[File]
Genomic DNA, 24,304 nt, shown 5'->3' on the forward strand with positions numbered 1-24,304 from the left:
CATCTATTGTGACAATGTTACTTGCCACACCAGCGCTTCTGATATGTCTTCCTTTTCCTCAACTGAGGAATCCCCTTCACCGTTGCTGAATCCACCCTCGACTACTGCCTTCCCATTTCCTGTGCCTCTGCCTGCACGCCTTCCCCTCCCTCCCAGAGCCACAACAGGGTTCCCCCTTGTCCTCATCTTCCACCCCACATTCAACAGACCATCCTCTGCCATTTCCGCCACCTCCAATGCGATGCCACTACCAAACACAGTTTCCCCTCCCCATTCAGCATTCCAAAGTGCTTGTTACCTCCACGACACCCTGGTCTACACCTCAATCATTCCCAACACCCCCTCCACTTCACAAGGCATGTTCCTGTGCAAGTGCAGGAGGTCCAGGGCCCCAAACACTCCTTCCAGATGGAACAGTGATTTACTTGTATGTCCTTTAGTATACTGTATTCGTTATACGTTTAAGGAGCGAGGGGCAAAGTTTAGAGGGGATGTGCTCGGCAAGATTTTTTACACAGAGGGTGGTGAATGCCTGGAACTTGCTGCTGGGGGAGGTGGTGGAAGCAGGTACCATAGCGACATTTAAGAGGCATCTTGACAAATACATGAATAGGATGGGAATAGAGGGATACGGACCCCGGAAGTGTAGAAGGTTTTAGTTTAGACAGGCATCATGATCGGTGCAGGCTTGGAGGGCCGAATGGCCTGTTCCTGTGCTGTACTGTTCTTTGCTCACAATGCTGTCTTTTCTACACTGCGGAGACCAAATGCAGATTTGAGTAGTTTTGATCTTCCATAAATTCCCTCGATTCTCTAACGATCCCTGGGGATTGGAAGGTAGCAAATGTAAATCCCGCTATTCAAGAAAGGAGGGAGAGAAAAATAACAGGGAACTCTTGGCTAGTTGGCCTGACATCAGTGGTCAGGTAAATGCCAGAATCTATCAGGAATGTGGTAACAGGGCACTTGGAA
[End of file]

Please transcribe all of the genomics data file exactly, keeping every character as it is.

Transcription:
Genomic DNA, 24,304 nt, shown 5'->3' on the forward strand with positions numbered 1-24,304 from the left:
CATCTATTGTGACAATGTTACTTGCCACACCAGCGCTTCTGATATGTCTTCCTTTTCCTCAACTGAGGAATCCCCTTCACCGTTGCTGAATCCACCCTCGACTACTGCCTTCCCATTTCCTGTGCCTCTGCCTGCACGCCTTCCCCTCCCTCCCAGAGCCACAACAGGGTTCCCCCTTGTCCTCATCTTCCACCCCACATTCAACAGACCATCCTCTGCCATTTCCGCCACCTCCAATGCGATGCCACTACCAAACACAGTTTCCCCTCCCCATTCAGCATTCCAAAGTGCTTGTTACCTCCACGACACCCTGGTCTACACCTCAATCATTCCCAACACCCCCTCCACTTCACAAGGCATGTTCCTGTGCAAGTGCAGGAGGTCCAGGGCCCCAAACACTCCTTCCAGATGGAACAGTGATTTACTTGTATGTCCTTTAGTATACTGTATTCGTTATACGTTTAAGGAGCGAGGGGCAAAGTTTAGAGGGGATGTGCTCGGCAAGATTTTTTACACAGAGGGTGGTGAATGCCTGGAACTTGCTGCTGGGGGAGGTGGTGGAAGCAGGTACCATAGCGACATTTAAGAGGCATCTTGACAAATACATGAATAGGATGGGAATAGAGGGATACGGACCCCGGAAGTGTAGAAGGTTTTAGTTTAGACAGGCATCATGATCGGTGCAGGCTTGGAGGGCCGAATGGCCTGTTCCTGTGCTGTACTGTTCTTTGCTCACAATGCTGTCTTTTCTACACTGCGGAGACCAAATGCAGATTTGAGTAGTTTTGATCTTCCATAAATTCCCTCGATTCTCTAACGATCCCTGGGGATTGGAAGGTAGCAAATGTAAATCCCGCTATTCAAGAAAGGAGGGAGAGAAAAATAACAGGGAACTCTTGGCTAGTTGGCCTGACATCAGTGGTCAGGTAAATGCCAGAATCTATCAGGAATGTGGTAACAGGGCACTTGGAA